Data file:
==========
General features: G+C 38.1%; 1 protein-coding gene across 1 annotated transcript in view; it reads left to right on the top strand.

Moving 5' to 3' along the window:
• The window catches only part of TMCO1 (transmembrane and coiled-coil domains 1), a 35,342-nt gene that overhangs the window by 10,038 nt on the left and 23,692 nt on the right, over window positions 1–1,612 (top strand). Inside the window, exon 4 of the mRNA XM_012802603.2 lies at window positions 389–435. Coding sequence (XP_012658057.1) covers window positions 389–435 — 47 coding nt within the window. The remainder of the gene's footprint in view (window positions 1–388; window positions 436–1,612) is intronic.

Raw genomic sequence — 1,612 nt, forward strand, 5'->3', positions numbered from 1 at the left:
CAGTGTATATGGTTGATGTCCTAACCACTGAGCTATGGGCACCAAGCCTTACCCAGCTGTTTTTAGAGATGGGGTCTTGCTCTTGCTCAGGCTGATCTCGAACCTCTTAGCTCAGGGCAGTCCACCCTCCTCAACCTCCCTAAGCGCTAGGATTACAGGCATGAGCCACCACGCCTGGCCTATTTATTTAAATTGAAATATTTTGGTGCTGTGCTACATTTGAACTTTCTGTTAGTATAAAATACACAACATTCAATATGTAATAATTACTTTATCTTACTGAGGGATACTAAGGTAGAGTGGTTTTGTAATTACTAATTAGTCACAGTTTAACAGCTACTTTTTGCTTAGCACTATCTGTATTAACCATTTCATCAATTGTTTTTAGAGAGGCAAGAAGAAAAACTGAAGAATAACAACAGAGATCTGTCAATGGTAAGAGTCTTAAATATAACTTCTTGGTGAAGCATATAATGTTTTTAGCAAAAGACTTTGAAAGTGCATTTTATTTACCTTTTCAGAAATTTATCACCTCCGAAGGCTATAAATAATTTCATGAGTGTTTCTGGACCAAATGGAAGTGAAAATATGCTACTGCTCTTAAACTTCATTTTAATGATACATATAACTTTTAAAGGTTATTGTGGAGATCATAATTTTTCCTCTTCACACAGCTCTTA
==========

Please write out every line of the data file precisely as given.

General features: G+C 38.1%; 1 protein-coding gene across 1 annotated transcript in view; it reads left to right on the top strand.

Moving 5' to 3' along the window:
• The window catches only part of TMCO1 (transmembrane and coiled-coil domains 1), a 35,342-nt gene that overhangs the window by 10,038 nt on the left and 23,692 nt on the right, over window positions 1–1,612 (top strand). Inside the window, exon 4 of the mRNA XM_012802603.2 lies at window positions 389–435. Coding sequence (XP_012658057.1) covers window positions 389–435 — 47 coding nt within the window. The remainder of the gene's footprint in view (window positions 1–388; window positions 436–1,612) is intronic.

Raw genomic sequence — 1,612 nt, forward strand, 5'->3', positions numbered from 1 at the left:
CAGTGTATATGGTTGATGTCCTAACCACTGAGCTATGGGCACCAAGCCTTACCCAGCTGTTTTTAGAGATGGGGTCTTGCTCTTGCTCAGGCTGATCTCGAACCTCTTAGCTCAGGGCAGTCCACCCTCCTCAACCTCCCTAAGCGCTAGGATTACAGGCATGAGCCACCACGCCTGGCCTATTTATTTAAATTGAAATATTTTGGTGCTGTGCTACATTTGAACTTTCTGTTAGTATAAAATACACAACATTCAATATGTAATAATTACTTTATCTTACTGAGGGATACTAAGGTAGAGTGGTTTTGTAATTACTAATTAGTCACAGTTTAACAGCTACTTTTTGCTTAGCACTATCTGTATTAACCATTTCATCAATTGTTTTTAGAGAGGCAAGAAGAAAAACTGAAGAATAACAACAGAGATCTGTCAATGGTAAGAGTCTTAAATATAACTTCTTGGTGAAGCATATAATGTTTTTAGCAAAAGACTTTGAAAGTGCATTTTATTTACCTTTTCAGAAATTTATCACCTCCGAAGGCTATAAATAATTTCATGAGTGTTTCTGGACCAAATGGAAGTGAAAATATGCTACTGCTCTTAAACTTCATTTTAATGATACATATAACTTTTAAAGGTTATTGTGGAGATCATAATTTTTCCTCTTCACACAGCTCTTA